It was a brilliant idea to combine various fairytales and throw them all together. It was unfortunate that director Rob Marshall couldn’t make this as fun as Chicago was (I always forget, he disappointed me with Memoirs of a Geisha, Pirates of the Caribbean: On Stranger Tides, and his version of Annie 15 years ago).
Musicals get so popular, too. It’s why the producers of Frozen recently apologized to parents that keep hearing all the songs from that non-stop. Yet the songs in this…they often became operatic and goofy. It was a mash-up of the worst kind, where characters would sometimes speak, and their dialogue would turn into song. I image seeing the Stephen Sondheim piece on stage would be a joyful and chaotic experience, but you can’t have multiple people on screen at once.
There were two songs performed that had the audiences laughing at how bad they were. One of those had the prince (Chris Pine) and his brother singing on a waterfall, looking like Seigfried & Roy in a Wham! video.
Anna Kendrick (Pitch Perfect) plays Cinderella. Kendrick’s always had that awkward mouth when she talks and smiles, but it worked well for this character. The birds she hangs with are a bit nastier than the original. They occasionally peck out the eyeballs of rivals. No wonder Johnny Depp agreed to appear in this!
The story starts with a couple that can’t have kids. A witch (the always reliable Meryl Streep) promises to remove a curse that caused this, if they can collect a few items: a white cow, which conveniently, Jack (Daniel Huttlestone) sold for magic beans. His mother (the always hysterical Tracey Ullman) is furious about that. There’s Rapunzel (MacKenzie Mauzy), whose yellow hair is another item that’s needed by the witch.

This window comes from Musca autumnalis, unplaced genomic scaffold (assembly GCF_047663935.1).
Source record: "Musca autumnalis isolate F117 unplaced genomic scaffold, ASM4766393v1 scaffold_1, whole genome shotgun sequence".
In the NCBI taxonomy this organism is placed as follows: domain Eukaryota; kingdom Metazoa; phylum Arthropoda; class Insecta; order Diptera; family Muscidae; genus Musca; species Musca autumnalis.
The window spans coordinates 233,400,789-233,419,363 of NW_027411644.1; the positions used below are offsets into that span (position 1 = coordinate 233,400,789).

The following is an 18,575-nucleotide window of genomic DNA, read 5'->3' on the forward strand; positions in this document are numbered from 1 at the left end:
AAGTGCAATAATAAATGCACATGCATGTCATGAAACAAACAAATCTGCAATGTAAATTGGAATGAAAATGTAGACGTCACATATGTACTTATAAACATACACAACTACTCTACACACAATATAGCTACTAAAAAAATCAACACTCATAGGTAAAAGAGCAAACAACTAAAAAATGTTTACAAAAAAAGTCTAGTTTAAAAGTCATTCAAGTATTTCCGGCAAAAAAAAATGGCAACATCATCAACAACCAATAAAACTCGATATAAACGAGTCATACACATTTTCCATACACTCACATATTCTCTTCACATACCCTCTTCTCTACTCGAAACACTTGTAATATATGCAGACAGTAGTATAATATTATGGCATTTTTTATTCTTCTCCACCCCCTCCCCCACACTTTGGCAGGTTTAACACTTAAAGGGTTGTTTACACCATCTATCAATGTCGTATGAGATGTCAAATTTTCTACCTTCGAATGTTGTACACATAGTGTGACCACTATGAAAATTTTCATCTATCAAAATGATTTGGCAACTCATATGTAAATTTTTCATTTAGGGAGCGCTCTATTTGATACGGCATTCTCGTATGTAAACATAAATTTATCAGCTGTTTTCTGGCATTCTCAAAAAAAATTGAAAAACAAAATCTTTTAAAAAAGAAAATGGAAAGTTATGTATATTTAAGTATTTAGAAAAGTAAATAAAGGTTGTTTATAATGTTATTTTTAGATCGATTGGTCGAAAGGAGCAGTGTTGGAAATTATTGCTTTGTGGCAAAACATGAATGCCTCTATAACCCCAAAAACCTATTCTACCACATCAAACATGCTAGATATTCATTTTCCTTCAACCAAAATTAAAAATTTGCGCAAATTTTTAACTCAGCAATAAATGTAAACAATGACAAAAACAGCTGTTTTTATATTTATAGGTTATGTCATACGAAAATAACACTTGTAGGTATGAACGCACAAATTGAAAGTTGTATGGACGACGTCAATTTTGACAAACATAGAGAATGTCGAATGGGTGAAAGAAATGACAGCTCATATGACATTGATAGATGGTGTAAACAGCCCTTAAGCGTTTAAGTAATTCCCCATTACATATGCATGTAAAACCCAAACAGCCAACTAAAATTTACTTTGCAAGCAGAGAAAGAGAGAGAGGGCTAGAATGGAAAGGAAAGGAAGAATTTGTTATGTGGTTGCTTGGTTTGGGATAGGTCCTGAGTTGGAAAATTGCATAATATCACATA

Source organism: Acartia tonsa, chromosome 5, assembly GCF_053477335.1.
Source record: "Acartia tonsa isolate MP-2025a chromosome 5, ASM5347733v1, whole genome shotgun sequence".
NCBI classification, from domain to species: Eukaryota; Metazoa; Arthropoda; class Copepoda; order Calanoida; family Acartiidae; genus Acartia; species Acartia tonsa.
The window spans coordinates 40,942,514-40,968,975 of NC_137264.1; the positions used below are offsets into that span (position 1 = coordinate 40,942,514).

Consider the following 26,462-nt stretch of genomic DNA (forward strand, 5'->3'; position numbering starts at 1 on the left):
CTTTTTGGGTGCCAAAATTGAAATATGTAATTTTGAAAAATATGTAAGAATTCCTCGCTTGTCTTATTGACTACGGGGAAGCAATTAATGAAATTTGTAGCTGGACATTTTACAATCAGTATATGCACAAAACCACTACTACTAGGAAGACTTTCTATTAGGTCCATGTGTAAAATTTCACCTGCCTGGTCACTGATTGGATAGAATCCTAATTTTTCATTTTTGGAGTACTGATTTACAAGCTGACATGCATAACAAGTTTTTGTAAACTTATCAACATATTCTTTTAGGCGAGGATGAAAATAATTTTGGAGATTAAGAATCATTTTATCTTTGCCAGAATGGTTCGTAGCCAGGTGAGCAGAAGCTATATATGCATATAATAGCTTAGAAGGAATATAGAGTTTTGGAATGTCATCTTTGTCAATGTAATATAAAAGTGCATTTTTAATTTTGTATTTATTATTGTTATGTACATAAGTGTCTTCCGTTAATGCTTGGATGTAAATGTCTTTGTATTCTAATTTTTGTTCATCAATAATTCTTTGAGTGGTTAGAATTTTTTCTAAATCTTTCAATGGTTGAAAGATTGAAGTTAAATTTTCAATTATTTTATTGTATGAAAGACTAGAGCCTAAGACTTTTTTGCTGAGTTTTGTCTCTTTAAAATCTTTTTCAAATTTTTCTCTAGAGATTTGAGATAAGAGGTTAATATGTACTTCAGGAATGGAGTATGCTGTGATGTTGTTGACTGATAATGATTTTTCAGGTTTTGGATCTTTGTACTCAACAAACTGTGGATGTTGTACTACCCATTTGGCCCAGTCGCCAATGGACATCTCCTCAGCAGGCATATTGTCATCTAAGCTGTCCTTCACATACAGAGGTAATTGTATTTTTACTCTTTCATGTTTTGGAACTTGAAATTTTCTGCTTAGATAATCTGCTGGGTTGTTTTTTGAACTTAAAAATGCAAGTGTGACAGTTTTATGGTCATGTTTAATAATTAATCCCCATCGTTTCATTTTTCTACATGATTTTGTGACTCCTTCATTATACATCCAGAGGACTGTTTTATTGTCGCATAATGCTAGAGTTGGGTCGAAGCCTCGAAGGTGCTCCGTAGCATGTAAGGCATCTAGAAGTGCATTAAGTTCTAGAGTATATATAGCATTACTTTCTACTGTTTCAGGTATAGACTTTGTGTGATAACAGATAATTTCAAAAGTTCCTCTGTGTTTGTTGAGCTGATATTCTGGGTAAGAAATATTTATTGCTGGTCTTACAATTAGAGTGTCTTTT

A gold slipper is also required, and guess who has that?
The evil stepmother is played by Christine Baranski, and one of the stepsisters is Lucy Punch. Just having those two names in those parts would’ve been enough to get me interested in this production.
Two other notables in the cast include Jake Gyllenhaal and Emily Blunt. It’s a shame that something that started on the stage in 1987 by composer/lyricist Stephen Sandheim, is just so disappointing on screen decades later.
There were a few funny moments and some interesting set pieces. The film (rated PG), is too dark for kids, and it’s not nearly charming enough for the rest of us.
A few of the special effects were awful.
The entire movie was overproduced, and the film had no heart.
This gets 1 star out of 5.